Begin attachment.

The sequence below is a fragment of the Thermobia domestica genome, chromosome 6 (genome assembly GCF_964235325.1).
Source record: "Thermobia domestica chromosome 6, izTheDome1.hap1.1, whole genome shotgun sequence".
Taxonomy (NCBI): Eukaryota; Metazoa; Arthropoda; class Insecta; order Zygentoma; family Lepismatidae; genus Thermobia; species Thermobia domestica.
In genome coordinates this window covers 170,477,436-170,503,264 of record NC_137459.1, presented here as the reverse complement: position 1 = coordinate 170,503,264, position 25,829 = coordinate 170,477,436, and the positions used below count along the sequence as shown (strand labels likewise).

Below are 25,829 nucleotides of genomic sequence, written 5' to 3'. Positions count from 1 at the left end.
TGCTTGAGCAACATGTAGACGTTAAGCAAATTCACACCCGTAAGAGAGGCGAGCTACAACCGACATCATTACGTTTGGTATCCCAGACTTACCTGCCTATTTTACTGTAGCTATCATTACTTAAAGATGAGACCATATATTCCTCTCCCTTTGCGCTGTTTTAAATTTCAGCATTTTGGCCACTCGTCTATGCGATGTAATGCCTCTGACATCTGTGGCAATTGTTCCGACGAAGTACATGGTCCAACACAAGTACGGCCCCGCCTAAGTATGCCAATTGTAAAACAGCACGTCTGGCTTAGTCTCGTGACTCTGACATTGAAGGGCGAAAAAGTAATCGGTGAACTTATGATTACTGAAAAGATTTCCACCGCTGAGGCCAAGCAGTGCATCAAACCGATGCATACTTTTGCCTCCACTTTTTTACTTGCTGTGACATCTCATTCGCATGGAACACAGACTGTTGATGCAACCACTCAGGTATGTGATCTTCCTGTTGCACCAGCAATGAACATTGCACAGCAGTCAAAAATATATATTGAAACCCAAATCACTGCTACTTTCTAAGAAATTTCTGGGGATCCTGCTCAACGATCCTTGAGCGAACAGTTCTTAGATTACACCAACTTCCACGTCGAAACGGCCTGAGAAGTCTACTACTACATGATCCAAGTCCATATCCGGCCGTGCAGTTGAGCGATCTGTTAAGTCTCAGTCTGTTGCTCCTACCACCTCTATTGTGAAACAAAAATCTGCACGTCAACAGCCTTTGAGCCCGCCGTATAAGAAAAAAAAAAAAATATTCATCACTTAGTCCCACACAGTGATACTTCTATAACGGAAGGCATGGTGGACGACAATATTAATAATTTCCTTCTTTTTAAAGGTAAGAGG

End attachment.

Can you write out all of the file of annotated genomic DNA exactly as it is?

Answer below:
The sequence below is a fragment of the Thermobia domestica genome, chromosome 6 (genome assembly GCF_964235325.1).
Source record: "Thermobia domestica chromosome 6, izTheDome1.hap1.1, whole genome shotgun sequence".
Taxonomy (NCBI): Eukaryota; Metazoa; Arthropoda; class Insecta; order Zygentoma; family Lepismatidae; genus Thermobia; species Thermobia domestica.
In genome coordinates this window covers 170,477,436-170,503,264 of record NC_137459.1, presented here as the reverse complement: position 1 = coordinate 170,503,264, position 25,829 = coordinate 170,477,436, and the positions used below count along the sequence as shown (strand labels likewise).

Below are 25,829 nucleotides of genomic sequence, written 5' to 3'. Positions count from 1 at the left end.
TGCTTGAGCAACATGTAGACGTTAAGCAAATTCACACCCGTAAGAGAGGCGAGCTACAACCGACATCATTACGTTTGGTATCCCAGACTTACCTGCCTATTTTACTGTAGCTATCATTACTTAAAGATGAGACCATATATTCCTCTCCCTTTGCGCTGTTTTAAATTTCAGCATTTTGGCCACTCGTCTATGCGATGTAATGCCTCTGACATCTGTGGCAATTGTTCCGACGAAGTACATGGTCCAACACAAGTACGGCCCCGCCTAAGTATGCCAATTGTAAAACAGCACGTCTGGCTTAGTCTCGTGACTCTGACATTGAAGGGCGAAAAAGTAATCGGTGAACTTATGATTACTGAAAAGATTTCCACCGCTGAGGCCAAGCAGTGCATCAAACCGATGCATACTTTTGCCTCCACTTTTTTACTTGCTGTGACATCTCATTCGCATGGAACACAGACTGTTGATGCAACCACTCAGGTATGTGATCTTCCTGTTGCACCAGCAATGAACATTGCACAGCAGTCAAAAATATATATTGAAACCCAAATCACTGCTACTTTCTAAGAAATTTCTGGGGATCCTGCTCAACGATCCTTGAGCGAACAGTTCTTAGATTACACCAACTTCCACGTCGAAACGGCCTGAGAAGTCTACTACTACATGATCCAAGTCCATATCCGGCCGTGCAGTTGAGCGATCTGTTAAGTCTCAGTCTGTTGCTCCTACCACCTCTATTGTGAAACAAAAATCTGCACGTCAACAGCCTTTGAGCCCGCCGTATAAGAAAAAAAAAAAAATATTCATCACTTAGTCCCACACAGTGATACTTCTATAACGGAAGGCATGGTGGACGACAATATTAATAATTTCCTTCTTTTTAAAGGTAAGAGG